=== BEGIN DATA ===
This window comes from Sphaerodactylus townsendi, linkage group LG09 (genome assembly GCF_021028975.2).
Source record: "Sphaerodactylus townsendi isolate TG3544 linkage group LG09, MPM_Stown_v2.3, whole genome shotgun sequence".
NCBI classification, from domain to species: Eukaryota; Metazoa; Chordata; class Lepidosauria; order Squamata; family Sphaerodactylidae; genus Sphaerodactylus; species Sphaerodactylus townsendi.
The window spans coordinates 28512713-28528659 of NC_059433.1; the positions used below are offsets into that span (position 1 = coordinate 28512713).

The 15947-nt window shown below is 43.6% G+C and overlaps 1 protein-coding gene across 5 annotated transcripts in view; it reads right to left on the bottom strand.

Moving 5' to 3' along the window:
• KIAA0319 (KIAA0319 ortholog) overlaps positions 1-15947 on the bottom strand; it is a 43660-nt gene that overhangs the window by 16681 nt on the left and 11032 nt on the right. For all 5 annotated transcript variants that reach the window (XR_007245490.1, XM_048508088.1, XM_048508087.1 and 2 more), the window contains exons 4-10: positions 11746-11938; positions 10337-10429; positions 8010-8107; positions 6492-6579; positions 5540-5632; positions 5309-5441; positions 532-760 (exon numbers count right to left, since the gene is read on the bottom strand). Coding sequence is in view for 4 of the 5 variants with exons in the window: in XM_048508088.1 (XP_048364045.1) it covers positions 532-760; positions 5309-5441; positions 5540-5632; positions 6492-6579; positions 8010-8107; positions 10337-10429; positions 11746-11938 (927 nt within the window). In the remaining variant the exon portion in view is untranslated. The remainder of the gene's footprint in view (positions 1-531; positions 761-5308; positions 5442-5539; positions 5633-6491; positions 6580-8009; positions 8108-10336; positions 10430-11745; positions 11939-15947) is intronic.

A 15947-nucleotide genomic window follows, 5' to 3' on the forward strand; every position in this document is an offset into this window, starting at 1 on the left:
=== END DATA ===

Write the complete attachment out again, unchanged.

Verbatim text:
This window comes from Sphaerodactylus townsendi, linkage group LG09 (genome assembly GCF_021028975.2).
Source record: "Sphaerodactylus townsendi isolate TG3544 linkage group LG09, MPM_Stown_v2.3, whole genome shotgun sequence".
NCBI classification, from domain to species: Eukaryota; Metazoa; Chordata; class Lepidosauria; order Squamata; family Sphaerodactylidae; genus Sphaerodactylus; species Sphaerodactylus townsendi.
The window spans coordinates 28512713-28528659 of NC_059433.1; the positions used below are offsets into that span (position 1 = coordinate 28512713).

The 15947-nt window shown below is 43.6% G+C and overlaps 1 protein-coding gene across 5 annotated transcripts in view; it reads right to left on the bottom strand.

Moving 5' to 3' along the window:
• KIAA0319 (KIAA0319 ortholog) overlaps positions 1-15947 on the bottom strand; it is a 43660-nt gene that overhangs the window by 16681 nt on the left and 11032 nt on the right. For all 5 annotated transcript variants that reach the window (XR_007245490.1, XM_048508088.1, XM_048508087.1 and 2 more), the window contains exons 4-10: positions 11746-11938; positions 10337-10429; positions 8010-8107; positions 6492-6579; positions 5540-5632; positions 5309-5441; positions 532-760 (exon numbers count right to left, since the gene is read on the bottom strand). Coding sequence is in view for 4 of the 5 variants with exons in the window: in XM_048508088.1 (XP_048364045.1) it covers positions 532-760; positions 5309-5441; positions 5540-5632; positions 6492-6579; positions 8010-8107; positions 10337-10429; positions 11746-11938 (927 nt within the window). In the remaining variant the exon portion in view is untranslated. The remainder of the gene's footprint in view (positions 1-531; positions 761-5308; positions 5442-5539; positions 5633-6491; positions 6580-8009; positions 8108-10336; positions 10430-11745; positions 11939-15947) is intronic.

A 15947-nucleotide genomic window follows, 5' to 3' on the forward strand; every position in this document is an offset into this window, starting at 1 on the left: